​Virginia can’t refuse Syrian refugees, nor should it

Attempts to prevent refugees from entering the state are rooted in xenophobia

Gov. Terry McAuliffe announced last week that he would not seek to block the entry of Syrian refugees into Virginia, responding to calls from Republicans to prevent their entry following recent terrorist attacks in Paris.

Many state governors have said they would attempt to block Syrian refugees from their states, and Virginia Republicans have urged McAuliffe to refuse to accept Syrian refugees for the next two years, including four members of the House of Delegates who plan to introduce legislation in the 2016 General Assembly session imposing a moratorium.

For legal and administrative reasons, the argument is immaterial: states have no power to resist the intake of refugees, as the Refugee Act of 1980 gives the federal executive branch statutory authority to accept foreign refugees into the country, according to Think Progress’ Ian Millhiser. Because of this, McAuliffe couldn’t legally prevent the admittance of refugees — even if he wanted to. But it is disturbing that Virginia and national politicians would curb the admittance of refugees, whether or not they have the power to do so.

On a national scale, President Barack Obama has advocated for increasing the number of refugees the United States accepts, deciding in September that his administration would take in at least 10,000 displaced Syrians over the 2016 fiscal year. However, the House of Representatives on Thursday passed a bill that would suspend the program that allows Syrian and Iraqi refugees into the United States until national security agencies certify the individuals in question don’t pose a security risk. Senate Minority Leader Harry Reid said Democrats will attempt to block the bill in the Senate, and Obama previously said he plans to veto it.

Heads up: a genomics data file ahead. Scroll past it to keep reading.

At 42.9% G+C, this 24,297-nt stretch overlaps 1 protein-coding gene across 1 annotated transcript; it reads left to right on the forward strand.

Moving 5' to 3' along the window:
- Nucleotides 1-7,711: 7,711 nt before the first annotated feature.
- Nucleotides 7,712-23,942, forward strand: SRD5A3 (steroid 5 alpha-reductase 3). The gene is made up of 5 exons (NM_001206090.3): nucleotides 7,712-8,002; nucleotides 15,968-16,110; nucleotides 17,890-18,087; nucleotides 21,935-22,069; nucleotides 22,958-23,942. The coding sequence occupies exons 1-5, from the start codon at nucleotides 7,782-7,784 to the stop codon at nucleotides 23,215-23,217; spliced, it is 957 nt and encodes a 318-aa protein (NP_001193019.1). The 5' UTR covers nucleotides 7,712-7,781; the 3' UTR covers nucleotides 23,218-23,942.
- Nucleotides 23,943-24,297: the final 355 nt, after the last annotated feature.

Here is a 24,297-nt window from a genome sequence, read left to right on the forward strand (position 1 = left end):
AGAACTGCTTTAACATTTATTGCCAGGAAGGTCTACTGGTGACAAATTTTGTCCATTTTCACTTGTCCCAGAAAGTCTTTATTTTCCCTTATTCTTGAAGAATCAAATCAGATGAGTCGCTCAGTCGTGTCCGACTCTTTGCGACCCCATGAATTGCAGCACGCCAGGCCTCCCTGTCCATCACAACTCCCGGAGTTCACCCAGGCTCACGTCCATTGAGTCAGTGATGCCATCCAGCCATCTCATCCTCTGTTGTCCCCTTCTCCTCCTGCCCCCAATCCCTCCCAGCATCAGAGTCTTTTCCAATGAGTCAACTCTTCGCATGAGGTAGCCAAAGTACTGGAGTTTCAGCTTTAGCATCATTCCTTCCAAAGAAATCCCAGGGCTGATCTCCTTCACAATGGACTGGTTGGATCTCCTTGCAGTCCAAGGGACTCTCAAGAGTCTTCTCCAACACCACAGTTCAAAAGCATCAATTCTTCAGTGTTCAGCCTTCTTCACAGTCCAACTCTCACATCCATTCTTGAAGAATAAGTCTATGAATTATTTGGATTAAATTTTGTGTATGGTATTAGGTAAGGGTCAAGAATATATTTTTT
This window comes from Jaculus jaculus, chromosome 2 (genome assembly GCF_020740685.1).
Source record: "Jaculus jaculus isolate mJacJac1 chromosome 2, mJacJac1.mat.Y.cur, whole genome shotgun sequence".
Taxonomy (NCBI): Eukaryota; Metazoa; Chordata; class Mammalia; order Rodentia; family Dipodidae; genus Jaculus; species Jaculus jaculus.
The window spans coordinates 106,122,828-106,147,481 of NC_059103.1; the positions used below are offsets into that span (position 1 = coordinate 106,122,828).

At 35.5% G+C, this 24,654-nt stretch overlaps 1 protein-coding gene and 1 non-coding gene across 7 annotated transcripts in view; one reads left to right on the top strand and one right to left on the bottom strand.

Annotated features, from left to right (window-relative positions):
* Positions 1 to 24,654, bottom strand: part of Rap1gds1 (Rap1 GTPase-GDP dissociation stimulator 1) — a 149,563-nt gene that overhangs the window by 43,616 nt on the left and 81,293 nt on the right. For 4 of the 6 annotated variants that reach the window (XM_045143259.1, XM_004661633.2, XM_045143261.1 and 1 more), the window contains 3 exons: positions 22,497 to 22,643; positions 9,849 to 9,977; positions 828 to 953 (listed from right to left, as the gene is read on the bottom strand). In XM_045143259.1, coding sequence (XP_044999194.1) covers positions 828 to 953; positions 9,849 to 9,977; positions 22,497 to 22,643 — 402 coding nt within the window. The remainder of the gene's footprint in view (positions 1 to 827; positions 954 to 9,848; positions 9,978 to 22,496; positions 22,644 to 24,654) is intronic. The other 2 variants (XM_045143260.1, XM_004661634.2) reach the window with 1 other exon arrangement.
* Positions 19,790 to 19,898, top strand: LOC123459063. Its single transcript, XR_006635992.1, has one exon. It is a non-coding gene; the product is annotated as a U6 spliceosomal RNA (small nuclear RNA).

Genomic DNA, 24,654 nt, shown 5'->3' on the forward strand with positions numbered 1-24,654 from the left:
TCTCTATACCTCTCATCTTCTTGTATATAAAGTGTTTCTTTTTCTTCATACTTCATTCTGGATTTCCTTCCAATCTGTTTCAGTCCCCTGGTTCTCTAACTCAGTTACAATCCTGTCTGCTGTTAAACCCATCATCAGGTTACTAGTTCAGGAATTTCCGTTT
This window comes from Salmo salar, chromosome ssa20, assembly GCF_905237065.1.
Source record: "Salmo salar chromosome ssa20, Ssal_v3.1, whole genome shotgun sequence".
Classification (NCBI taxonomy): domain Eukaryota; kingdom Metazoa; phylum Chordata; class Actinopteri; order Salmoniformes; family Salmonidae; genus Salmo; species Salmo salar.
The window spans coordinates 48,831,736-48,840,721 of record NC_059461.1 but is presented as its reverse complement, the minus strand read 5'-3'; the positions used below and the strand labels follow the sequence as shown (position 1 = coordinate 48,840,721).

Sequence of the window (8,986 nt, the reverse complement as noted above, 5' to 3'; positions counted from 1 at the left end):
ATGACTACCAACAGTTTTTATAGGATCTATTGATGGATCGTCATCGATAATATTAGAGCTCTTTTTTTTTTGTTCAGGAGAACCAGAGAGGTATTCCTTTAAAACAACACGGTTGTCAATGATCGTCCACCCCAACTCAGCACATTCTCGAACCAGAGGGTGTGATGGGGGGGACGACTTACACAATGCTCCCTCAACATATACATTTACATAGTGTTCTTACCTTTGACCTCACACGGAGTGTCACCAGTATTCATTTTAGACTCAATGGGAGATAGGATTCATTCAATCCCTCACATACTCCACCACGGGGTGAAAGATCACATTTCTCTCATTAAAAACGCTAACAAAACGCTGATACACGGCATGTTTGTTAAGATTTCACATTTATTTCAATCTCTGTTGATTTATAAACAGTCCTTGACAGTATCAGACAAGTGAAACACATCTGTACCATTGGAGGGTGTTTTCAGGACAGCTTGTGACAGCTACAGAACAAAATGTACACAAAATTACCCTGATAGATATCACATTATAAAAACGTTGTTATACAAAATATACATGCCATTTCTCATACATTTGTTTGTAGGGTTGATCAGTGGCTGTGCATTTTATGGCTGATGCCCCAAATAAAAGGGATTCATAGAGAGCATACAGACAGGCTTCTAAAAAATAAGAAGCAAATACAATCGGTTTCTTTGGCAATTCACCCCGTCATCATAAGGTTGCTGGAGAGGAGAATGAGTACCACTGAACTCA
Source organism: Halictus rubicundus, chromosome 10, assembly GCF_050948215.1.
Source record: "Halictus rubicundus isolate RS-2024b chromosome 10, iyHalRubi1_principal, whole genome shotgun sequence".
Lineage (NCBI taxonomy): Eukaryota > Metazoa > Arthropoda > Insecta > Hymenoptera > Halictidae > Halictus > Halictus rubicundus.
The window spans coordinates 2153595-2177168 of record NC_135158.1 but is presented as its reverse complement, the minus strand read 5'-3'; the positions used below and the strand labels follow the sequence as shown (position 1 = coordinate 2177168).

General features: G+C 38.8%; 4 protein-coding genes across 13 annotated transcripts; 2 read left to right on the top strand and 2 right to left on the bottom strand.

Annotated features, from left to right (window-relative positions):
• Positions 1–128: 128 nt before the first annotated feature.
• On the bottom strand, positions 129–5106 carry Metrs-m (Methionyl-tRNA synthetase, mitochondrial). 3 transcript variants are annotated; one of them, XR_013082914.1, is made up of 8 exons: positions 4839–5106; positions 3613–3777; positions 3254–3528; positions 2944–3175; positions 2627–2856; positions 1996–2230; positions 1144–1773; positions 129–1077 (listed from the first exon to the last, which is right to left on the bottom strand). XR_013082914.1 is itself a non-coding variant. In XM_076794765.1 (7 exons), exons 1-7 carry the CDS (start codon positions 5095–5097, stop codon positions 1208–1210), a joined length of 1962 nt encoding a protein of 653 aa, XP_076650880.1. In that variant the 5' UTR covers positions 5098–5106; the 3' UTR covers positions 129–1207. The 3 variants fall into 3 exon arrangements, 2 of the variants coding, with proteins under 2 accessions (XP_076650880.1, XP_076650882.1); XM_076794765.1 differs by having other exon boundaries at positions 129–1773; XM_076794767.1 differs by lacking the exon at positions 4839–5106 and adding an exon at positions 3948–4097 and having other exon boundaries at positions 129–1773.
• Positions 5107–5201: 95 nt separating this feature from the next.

The push to prevent the admission of refugees demonstrates embarrassingly xenophobic tendencies from U.S. and Virginia politicians. As The New York Times Editorial Board wrote last week, “Confusing refugees with terrorists is morally unacceptable and, as a matter of strategy, misguided.” The push suggests a conflation of Muslims with members of the Islamic State, on the part of these politicians — not only a discriminatory notion, but one that ignores the reality of why these refugees are attempting to enter the United States: because in many cases they themselves are fleeing terrorism.

For refugees attempting to enter both the country and our state, there is already a complicated process in place that mitigates security risks. Applicants must provide histories and family origins, as well as law enforcement, past travel and immigration records to be vetted by national security, intelligence, law enforcement and consular officials — which can take up to two years for each person. Moreover, half of the Syrian refugees accepted into the United States have been children, and a quarter of those accepted are over 60 years old.

Here in Virginia, immigration has consistently been on an upward trend. As of 2012, one in every nine Virginians is foreign-born, compared with one in 100 in 1970, according to the U.Va. Cooper Center’s March 2014 report. At U.Va., we boast a student population that comes not only from 49 states but also 119 foreign countries. Our country, state and school value diversity of origin and background, as they should. Charlottesville specifically has a history of welcoming refugees; the city accepted 241 displaced refugees in 2014-15 and is designated a preferred city for refugees by the Office of Refugee Resettlement in the U.S. Department of Health and Human Services. Charlottesville’s chapter of the International Rescue Committee, a not-for-profit dedicated to responding to humanitarian crises, has taken in one Syrian family this past summer, according to its site.

National and state security are not something to be taken lightly. But, we have no reason to doubt the current system in place. In the aftermath of a harrowing event, politicians are opposing a legitimate resettlement process instead of addressing root causes of terrorism. Equating refugee resettlement with the issue of terrorism is a dangerous path that embodies fear-mongering and xenophobia. Those are not the values our state ought to promote.

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